Good Netbacks: VET has above-average cash netbacks among lower rated E&P peers. As calculated by Fitch, at Sept. 30, 2020, VET's cash netbacks were CAD12.74/boe, versus CAD5.33/boe for MEG Energy, CAD11.12/boe for Baytex, and USD 0.29/boe for Southwestern Energy. VET's netbacks benefit from Brent-linked premiums for international oil, as well as higher international pricing for natural gas. Higher margins remain a key credit protection in the current low-priced environment.

Diversified Asset Base: Vermilion has a unique asset profile given the high level of geographic diversification relative to its size. VET's asset base is focused on three main regions: North America, Europe and Australia, with production split among ten countries, including Canada, France, the Netherlands, Ireland, Australia, Germany and the U.S. as well as prospective inventory in Central and Eastern Europe (Hungary, Croatia, Slovakia). This is linked to the company's philosophy of seeking out the highest return projects regardless of location. Geologically, many of the plays tend to be shallow, lower cost conventional resource plays (France, Netherlands) or lower cost fracking plays Williston Basin in Southeast Saskatchewan).

Challenges in Scaling Up: The downside of Vermilion's heavily diversified portfolio is a limited ability to scale up in most of its plays outside properties in the U.S. and Canada. This contrasts with most of the company's shale-centric North American peers, which are focused on building returns by scaling up in individual shale basins. VET's growth prospects for its international portfolio vary significantly, ranging from regions in decline (Corrib field in Ireland) to areas with good geology and well prospectivity, but challenging permitting environments (Germany and Netherlands) to those with good infill and brownfield expansion opportunities (Australia).

Dividend Reduction: VET historically had a relatively large dividend, which is unusual for an E&P its size but reflects its legacy as an income trust. Following the collapse in oil and gas prices, management cut the dividend by 91%, and then suspended it entirely in April, conserving approximately CAD400 million per year. Given this, remaining levers in the event of another downturn are limited, and would likely include additional capex and operating cost cuts. Fitch does not believe asset sales are a viable option for VET given a limited buyer pool.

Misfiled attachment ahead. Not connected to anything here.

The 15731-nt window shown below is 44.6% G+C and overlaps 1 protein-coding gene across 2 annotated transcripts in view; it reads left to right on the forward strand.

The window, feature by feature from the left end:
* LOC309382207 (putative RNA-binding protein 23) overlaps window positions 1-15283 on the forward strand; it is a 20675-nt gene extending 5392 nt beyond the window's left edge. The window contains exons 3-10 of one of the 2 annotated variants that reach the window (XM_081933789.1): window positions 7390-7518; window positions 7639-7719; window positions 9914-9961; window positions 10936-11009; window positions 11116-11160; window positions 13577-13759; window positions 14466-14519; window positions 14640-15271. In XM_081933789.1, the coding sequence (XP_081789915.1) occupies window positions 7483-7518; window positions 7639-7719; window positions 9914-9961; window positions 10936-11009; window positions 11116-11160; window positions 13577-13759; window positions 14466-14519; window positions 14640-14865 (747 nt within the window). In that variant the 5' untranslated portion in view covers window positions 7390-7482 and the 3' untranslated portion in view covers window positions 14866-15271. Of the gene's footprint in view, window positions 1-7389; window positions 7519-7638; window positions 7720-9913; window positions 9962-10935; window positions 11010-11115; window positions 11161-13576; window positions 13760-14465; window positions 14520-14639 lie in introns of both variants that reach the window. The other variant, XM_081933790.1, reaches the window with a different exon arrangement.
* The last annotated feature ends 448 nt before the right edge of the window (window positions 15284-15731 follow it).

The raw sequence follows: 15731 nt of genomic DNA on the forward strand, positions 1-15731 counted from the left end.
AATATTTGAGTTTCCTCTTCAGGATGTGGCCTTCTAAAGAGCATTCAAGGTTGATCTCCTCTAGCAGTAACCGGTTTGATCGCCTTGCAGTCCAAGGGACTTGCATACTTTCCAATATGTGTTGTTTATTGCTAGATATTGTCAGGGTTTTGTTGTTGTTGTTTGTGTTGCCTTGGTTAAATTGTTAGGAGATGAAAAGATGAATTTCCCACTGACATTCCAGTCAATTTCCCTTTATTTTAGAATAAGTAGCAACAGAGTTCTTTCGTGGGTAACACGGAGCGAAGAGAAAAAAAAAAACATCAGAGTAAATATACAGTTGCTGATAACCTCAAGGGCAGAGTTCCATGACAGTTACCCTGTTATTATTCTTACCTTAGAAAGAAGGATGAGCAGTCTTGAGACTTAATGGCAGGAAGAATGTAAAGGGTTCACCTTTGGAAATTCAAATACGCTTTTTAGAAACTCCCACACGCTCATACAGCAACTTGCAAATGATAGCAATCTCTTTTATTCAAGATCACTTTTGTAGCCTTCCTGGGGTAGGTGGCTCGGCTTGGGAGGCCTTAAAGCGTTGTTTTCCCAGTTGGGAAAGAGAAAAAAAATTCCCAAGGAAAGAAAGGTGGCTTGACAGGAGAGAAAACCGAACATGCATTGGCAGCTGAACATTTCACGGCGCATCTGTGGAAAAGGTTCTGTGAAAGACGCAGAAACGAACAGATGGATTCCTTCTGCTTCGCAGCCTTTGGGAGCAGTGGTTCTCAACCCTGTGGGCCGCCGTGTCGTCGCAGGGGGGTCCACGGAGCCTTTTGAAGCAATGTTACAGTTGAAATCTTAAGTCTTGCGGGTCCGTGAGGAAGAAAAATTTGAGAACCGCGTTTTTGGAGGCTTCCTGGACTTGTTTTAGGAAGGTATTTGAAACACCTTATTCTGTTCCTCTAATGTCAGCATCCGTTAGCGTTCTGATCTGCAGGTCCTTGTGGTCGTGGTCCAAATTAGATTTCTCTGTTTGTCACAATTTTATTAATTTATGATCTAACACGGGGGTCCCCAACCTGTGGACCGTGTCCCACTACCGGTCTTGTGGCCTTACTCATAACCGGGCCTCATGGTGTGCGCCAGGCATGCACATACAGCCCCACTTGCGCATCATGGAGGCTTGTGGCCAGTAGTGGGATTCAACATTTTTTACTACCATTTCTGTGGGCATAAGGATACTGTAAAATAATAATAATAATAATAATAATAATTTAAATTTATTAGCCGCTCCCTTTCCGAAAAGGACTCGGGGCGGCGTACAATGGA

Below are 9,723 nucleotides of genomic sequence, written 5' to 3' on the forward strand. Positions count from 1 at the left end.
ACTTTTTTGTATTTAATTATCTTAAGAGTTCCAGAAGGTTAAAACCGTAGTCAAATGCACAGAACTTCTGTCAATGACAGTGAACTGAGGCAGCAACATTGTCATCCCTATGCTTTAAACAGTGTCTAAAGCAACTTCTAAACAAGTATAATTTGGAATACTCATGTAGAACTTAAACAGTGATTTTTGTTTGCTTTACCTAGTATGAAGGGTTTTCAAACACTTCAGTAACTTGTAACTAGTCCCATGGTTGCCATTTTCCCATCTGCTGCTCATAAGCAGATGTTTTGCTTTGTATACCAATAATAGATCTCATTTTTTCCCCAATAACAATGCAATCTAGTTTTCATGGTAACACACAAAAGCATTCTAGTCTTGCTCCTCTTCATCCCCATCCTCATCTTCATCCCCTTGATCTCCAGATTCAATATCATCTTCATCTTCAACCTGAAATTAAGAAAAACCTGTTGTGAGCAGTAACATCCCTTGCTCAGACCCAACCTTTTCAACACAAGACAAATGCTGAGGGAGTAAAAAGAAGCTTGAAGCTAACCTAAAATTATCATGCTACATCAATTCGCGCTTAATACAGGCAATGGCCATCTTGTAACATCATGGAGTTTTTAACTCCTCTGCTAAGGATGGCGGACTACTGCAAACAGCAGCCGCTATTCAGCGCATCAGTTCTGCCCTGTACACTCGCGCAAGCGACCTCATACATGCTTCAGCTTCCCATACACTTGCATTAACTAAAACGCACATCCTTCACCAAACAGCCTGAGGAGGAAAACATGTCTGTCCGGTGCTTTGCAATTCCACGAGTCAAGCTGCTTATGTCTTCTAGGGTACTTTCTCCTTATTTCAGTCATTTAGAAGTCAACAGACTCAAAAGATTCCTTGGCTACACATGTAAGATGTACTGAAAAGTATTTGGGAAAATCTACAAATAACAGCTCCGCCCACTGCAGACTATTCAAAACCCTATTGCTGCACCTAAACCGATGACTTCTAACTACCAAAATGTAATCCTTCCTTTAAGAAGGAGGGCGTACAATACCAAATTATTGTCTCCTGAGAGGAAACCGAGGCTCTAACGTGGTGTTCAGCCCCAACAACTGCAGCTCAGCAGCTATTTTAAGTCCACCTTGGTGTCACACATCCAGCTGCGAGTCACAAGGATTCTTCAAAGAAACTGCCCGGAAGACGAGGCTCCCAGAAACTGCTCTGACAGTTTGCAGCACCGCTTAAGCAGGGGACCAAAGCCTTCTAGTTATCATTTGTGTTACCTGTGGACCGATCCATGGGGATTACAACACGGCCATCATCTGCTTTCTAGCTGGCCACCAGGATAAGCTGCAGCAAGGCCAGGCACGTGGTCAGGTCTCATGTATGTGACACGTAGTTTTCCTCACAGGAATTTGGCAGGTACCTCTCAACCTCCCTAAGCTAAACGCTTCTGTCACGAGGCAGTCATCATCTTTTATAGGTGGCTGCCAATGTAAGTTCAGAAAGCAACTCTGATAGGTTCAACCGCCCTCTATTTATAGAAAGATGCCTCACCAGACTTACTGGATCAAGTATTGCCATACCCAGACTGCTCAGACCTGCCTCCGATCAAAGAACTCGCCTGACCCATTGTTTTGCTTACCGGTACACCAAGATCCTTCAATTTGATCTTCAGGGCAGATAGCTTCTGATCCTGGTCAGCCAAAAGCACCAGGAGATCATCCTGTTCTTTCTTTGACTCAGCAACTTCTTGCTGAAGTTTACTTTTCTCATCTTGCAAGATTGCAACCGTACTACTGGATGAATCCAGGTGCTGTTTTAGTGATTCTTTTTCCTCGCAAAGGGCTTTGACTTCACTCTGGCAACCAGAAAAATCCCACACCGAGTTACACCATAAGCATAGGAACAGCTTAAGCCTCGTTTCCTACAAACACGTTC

Refinery Conversion: In September, Total announced plans to convert its 101,000 barrel per day (bpd) Grandpuits refinery into an industrial center and discontinue oil refining operations there by 2024. The Grandpuits refinery processes half of VET's French crude production. While VET has an arrangement to sell the oil to Total to be used at other refineries, the change is expected to reduce netbacks by about $5/barrel given higher incremental transportation fees.

Hedging Program: VET maintains a reasonable hedging program. As of the end of January, 2021 total volumes were about 30% hedged, including a larger natural gas hedge (around 70% of European natural gas and 50% of North American natural gas), but only around 20% of projected oil production. Oil hedges have been impacted by the strong backwardation in the forward market, which limits incentives to hedge volumes further out the curve.

Derivation Summary

Vermilion's positioning against high-yield peers in the independent E&P space is mixed. In terms of geographic diversification, VET is peer-leading with a presence in three regions and ten countries. However, scale is an issue given this variable approach, and the company has scale in just one region currently: Canada (59,000boepd in 2020).

In terms of size, VET is on the smaller end of the spectrum. At 95,500 boepd of production (Q320), it is smaller than peers Murphy (BB+/Stable; 162,700boepd) and Southwestern Energy (BB/Stable; 400,200boepd), but larger than Baytex (B/Negative, 77,800boepd) and MEG Energy (B/Stable, 71,500boepd). Production is set to drop moderately in 2021 as the company lowers capex to maximize FCF for debt reduction.

Growth prospects are also below average. However, price realizations and unit economics are above average versus lower rated peers. At Sept. 30, 2020, VET's cash netbacks were CAD12.74/boe, versus CAD5.33/boe for MEG Energy, CAD11.12/boe for Baytex, and USD0.29/boe for Southwestern Energy. VET's netbacks benefit from Brent-linked premiums for international oil, as well as higher international pricing for natural gas. Higher margins remain a key credit protection in the current low price environment. The company's dividend also sets its credit profile apart from high-yield peers, although it has been suspended. No Country Ceiling, parent/subsidiary or operating environment aspects have an impact on the rating.